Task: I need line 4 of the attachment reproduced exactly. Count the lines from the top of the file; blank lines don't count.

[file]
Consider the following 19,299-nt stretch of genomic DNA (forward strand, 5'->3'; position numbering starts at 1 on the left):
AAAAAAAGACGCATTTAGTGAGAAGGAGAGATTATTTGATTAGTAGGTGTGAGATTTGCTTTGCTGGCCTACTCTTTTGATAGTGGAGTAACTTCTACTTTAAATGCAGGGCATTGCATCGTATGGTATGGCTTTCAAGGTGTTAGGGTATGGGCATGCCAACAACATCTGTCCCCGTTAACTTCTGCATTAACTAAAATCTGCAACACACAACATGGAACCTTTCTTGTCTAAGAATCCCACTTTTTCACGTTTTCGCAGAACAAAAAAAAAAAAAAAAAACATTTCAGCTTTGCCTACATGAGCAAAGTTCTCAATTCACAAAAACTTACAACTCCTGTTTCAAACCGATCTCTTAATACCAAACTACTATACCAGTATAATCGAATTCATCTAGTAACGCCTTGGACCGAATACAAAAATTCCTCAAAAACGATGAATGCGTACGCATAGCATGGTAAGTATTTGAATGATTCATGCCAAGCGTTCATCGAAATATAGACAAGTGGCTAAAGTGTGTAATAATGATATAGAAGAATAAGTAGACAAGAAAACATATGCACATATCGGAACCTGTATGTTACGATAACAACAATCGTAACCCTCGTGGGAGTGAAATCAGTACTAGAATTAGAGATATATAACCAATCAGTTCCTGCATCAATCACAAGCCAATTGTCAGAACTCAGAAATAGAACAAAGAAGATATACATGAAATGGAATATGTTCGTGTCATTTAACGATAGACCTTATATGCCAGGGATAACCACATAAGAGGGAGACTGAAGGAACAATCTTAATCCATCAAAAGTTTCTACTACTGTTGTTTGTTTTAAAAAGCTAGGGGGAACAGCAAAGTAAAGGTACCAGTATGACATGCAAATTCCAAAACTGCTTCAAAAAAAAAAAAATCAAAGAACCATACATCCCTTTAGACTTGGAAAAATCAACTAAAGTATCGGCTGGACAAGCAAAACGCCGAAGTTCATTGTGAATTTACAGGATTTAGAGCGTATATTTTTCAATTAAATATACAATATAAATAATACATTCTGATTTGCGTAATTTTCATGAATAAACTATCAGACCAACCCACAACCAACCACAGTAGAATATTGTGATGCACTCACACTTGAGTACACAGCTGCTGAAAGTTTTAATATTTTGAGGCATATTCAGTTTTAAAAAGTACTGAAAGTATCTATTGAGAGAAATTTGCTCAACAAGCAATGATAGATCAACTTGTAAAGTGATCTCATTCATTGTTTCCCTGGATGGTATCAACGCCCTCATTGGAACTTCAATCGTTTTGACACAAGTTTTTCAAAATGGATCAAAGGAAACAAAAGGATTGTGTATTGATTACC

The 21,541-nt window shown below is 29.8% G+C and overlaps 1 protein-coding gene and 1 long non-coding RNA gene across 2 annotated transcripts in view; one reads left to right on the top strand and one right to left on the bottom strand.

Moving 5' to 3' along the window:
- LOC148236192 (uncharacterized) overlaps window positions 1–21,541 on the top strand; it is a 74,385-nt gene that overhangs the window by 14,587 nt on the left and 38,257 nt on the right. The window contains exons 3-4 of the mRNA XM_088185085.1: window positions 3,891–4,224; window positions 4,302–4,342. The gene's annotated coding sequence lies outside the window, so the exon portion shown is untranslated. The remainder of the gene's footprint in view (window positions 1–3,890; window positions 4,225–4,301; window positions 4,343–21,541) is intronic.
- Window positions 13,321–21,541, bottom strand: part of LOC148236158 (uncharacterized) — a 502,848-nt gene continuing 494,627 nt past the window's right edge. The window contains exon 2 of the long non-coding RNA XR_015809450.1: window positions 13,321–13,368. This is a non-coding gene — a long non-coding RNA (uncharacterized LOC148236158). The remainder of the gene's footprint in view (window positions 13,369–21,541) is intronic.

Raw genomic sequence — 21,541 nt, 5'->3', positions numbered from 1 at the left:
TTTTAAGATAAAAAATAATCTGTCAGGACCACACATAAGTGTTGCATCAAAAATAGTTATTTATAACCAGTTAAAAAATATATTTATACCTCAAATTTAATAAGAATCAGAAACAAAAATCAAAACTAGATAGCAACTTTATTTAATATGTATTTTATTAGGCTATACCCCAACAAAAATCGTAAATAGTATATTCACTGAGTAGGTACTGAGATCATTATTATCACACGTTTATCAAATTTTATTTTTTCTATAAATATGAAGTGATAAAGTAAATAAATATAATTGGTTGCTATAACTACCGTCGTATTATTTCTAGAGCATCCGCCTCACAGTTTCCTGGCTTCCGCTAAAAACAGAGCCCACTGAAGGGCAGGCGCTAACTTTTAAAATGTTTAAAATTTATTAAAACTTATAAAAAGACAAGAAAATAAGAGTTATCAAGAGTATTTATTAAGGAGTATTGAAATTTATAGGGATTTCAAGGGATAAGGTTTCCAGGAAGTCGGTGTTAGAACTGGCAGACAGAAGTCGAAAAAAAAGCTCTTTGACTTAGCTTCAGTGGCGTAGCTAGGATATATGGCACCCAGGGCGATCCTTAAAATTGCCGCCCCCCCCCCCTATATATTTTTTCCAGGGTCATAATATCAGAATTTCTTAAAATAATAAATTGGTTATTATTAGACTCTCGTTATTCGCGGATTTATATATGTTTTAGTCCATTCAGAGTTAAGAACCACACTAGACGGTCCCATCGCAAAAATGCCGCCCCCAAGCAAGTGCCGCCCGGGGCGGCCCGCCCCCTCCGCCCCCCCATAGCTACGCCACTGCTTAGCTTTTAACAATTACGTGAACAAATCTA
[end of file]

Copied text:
Moving 5' to 3' along the window: